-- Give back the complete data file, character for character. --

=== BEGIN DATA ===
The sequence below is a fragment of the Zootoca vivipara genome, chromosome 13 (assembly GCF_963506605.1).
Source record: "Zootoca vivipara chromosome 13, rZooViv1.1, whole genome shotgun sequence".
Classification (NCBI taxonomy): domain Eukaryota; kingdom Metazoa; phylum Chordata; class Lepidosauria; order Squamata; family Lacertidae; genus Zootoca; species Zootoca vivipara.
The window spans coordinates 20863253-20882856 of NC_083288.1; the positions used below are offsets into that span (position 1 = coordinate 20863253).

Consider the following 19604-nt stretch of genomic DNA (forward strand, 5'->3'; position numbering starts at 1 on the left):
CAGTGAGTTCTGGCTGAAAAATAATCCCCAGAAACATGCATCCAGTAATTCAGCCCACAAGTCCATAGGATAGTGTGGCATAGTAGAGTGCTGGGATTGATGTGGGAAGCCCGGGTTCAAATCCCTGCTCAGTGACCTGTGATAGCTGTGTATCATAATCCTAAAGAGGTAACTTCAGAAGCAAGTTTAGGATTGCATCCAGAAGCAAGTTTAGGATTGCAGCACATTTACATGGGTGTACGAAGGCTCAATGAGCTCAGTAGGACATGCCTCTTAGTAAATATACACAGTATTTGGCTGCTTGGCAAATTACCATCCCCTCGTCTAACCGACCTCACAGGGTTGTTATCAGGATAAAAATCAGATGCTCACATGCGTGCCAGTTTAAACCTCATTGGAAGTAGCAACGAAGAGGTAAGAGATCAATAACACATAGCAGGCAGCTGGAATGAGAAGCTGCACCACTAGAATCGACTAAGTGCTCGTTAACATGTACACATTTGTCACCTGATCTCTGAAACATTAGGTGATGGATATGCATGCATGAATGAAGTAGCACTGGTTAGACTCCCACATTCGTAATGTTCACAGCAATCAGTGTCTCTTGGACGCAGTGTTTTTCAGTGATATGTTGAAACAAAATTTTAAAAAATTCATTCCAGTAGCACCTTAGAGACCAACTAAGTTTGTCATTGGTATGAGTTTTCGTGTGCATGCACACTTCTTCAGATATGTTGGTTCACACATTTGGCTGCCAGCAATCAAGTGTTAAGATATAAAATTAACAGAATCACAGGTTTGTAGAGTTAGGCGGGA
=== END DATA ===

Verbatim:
The sequence below is a fragment of the Zootoca vivipara genome, chromosome 13 (assembly GCF_963506605.1).
Source record: "Zootoca vivipara chromosome 13, rZooViv1.1, whole genome shotgun sequence".
Classification (NCBI taxonomy): domain Eukaryota; kingdom Metazoa; phylum Chordata; class Lepidosauria; order Squamata; family Lacertidae; genus Zootoca; species Zootoca vivipara.
The window spans coordinates 20863253-20882856 of NC_083288.1; the positions used below are offsets into that span (position 1 = coordinate 20863253).

Consider the following 19604-nt stretch of genomic DNA (forward strand, 5'->3'; position numbering starts at 1 on the left):
CAGTGAGTTCTGGCTGAAAAATAATCCCCAGAAACATGCATCCAGTAATTCAGCCCACAAGTCCATAGGATAGTGTGGCATAGTAGAGTGCTGGGATTGATGTGGGAAGCCCGGGTTCAAATCCCTGCTCAGTGACCTGTGATAGCTGTGTATCATAATCCTAAAGAGGTAACTTCAGAAGCAAGTTTAGGATTGCATCCAGAAGCAAGTTTAGGATTGCAGCACATTTACATGGGTGTACGAAGGCTCAATGAGCTCAGTAGGACATGCCTCTTAGTAAATATACACAGTATTTGGCTGCTTGGCAAATTACCATCCCCTCGTCTAACCGACCTCACAGGGTTGTTATCAGGATAAAAATCAGATGCTCACATGCGTGCCAGTTTAAACCTCATTGGAAGTAGCAACGAAGAGGTAAGAGATCAATAACACATAGCAGGCAGCTGGAATGAGAAGCTGCACCACTAGAATCGACTAAGTGCTCGTTAACATGTACACATTTGTCACCTGATCTCTGAAACATTAGGTGATGGATATGCATGCATGAATGAAGTAGCACTGGTTAGACTCCCACATTCGTAATGTTCACAGCAATCAGTGTCTCTTGGACGCAGTGTTTTTCAGTGATATGTTGAAACAAAATTTTAAAAAATTCATTCCAGTAGCACCTTAGAGACCAACTAAGTTTGTCATTGGTATGAGTTTTCGTGTGCATGCACACTTCTTCAGATATGTTGGTTCACACATTTGGCTGCCAGCAATCAAGTGTTAAGATATAAAATTAACAGAATCACAGGTTTGTAGAGTTAGGCGGGA